The adjusted population-level results suggest that in 2011 the Alaska saltwater sport fishing charter sector as a whole operated at a loss, but in 2012 and 2013, as the population of charter businesses shrank, the sector yielded an overall profit.  The 3-year period leading up to the CSP implementation saw slight changes in employment and spending patterns by charter businesses that remained in the fishery.  This includes a shift to using proportionately more part-time employees for on-shore work and decreasing the amount spent on charter trip expenses and cash investments in vehicles, machinery, equipment, buildings and real estate.  At the same time, average revenues increased.

  • Revenue and Cost:  Total estimated revenues for the population of charter businesses ranged from a low of $125 million in 2012 to a high of $172 million in 2013. It is estimated that the charter fishing sector, as a whole, operated at a loss during the 2011 fishing year. During the 2012 and 2013 fishing years, however, estimates suggest the charter fishing sector operated profitably in aggregate as well as on an average basis.  Statistically speaking, there is no significant difference between 2011 and 2012 mean revenues. However, there was a large and statistically significant increase in total revenues for the 2013 fishing year relative to 2011 and 2012. Mean estimated revenues ranged from a low of $208,321 in 2011 to a high of $292,535 in 2013 (see Fig. 1). For 2013, mean estimated revenues were statistically higher than both 2011 and 2012. Moreover, mean costs per business during the 2012 fishing year were statistically lower than the 2011 fishing year. Mean costs rebounded in 2013, but remained lower than they were in 2011. For both 2012 and 2013, mean revenues per business statistically exceeded mean costs per business, further supporting the notion that the charter business sector operated profitably during those years. Estimated overhead expenses were generally the largest category of expenditures for the charter business population and ranged from approximately $32 million in 2012 to $57 million in 2011, while estimated labor costs were generally the lowest expenditure category. Capital expenditures were also relatively small with the exception of 2011. Mean overhead expenditures ranged from $54,000 in 2012 to over $87,000 in 2011 (Fig. 2). Total labor expenditures, charter trip expenses, and capital expenses (e.g., loan payments) were estimated to generally range between $20 million and $30 million per year across the sector. Mean values for these expenditures generally ranged between $35,000 and $85,000 per year per business.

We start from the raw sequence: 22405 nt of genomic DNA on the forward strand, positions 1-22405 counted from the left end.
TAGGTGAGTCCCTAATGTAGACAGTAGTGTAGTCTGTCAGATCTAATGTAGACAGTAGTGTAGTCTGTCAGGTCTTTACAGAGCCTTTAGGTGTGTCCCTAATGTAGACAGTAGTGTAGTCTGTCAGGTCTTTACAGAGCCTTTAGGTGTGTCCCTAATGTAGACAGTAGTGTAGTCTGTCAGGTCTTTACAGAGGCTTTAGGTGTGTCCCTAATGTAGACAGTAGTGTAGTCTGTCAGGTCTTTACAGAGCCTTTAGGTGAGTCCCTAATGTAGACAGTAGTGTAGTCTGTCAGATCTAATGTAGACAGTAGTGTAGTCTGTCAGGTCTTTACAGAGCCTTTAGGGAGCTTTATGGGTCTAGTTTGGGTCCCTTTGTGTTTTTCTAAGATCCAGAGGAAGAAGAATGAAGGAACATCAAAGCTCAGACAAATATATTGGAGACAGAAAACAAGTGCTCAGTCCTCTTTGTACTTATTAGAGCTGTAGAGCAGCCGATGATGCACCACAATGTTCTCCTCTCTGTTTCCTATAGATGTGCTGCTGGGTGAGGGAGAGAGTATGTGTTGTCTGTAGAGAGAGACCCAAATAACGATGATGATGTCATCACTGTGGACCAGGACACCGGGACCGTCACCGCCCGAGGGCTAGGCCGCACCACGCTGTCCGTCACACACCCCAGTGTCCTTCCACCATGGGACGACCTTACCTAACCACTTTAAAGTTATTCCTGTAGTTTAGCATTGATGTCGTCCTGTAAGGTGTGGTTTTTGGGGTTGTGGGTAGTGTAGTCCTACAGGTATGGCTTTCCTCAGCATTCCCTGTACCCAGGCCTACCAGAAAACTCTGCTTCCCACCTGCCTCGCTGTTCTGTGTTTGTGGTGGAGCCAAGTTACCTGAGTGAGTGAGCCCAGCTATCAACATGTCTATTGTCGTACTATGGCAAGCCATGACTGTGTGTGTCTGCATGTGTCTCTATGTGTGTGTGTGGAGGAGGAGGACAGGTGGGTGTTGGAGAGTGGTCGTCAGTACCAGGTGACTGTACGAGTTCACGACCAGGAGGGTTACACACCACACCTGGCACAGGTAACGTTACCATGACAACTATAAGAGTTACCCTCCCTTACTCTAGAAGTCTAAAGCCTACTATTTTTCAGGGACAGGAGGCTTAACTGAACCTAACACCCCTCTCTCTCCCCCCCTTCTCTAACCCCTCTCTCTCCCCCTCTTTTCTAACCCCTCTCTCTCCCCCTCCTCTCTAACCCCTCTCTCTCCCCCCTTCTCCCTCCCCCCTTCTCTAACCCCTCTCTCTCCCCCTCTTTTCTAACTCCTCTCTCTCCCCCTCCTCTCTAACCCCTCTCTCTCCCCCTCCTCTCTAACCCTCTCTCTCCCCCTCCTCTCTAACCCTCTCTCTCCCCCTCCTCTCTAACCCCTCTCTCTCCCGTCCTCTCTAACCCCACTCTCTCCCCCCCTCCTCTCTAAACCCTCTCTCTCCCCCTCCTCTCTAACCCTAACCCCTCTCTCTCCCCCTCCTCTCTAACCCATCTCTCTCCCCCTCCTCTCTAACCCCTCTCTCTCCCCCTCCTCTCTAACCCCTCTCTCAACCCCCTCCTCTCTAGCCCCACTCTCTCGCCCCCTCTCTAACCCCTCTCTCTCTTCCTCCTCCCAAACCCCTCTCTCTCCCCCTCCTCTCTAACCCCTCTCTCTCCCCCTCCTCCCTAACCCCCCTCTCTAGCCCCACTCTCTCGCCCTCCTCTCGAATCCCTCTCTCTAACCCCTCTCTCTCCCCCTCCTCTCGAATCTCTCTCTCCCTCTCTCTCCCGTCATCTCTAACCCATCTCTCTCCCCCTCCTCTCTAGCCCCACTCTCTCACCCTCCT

• Employment:  The fishing year is divided into four seasons:  the early shoulder season (April 1 to mid-June); the main season (mid-June to mid-August); the late shoulder season (mid-August to the end of September); and the off season (October through March). Total employment estimates were highest across all personnel categories (guides and operators, crew, and on-shore workers) during the main season (Fig. 3), and as expected, employment estimates were lowest in the off-season.

The population-level estimates generated from these surveys provide baseline information about the economic conditions of the charter boat sector and provide the data necessary to analyze the economic contribution of the charter boat sector to the economy.  The survey data also provide insights about trends in charter trip prices, off-season activities by charter business operators, and types of clientele that are summarized in Lew et al. (2015).


1Between 22% and 27% of active charter businesses completed the survey each year.

2The charter sector decreased in size between the 2012 and 2014 surveys.  In 2011, the population of charter businesses was 650.  In 2012, it declined to 592, and in 2013 further decreased to 572.


By Dan Lew, Amber Himes-Cornell, Jean Lee, and Brian Garber-Yonts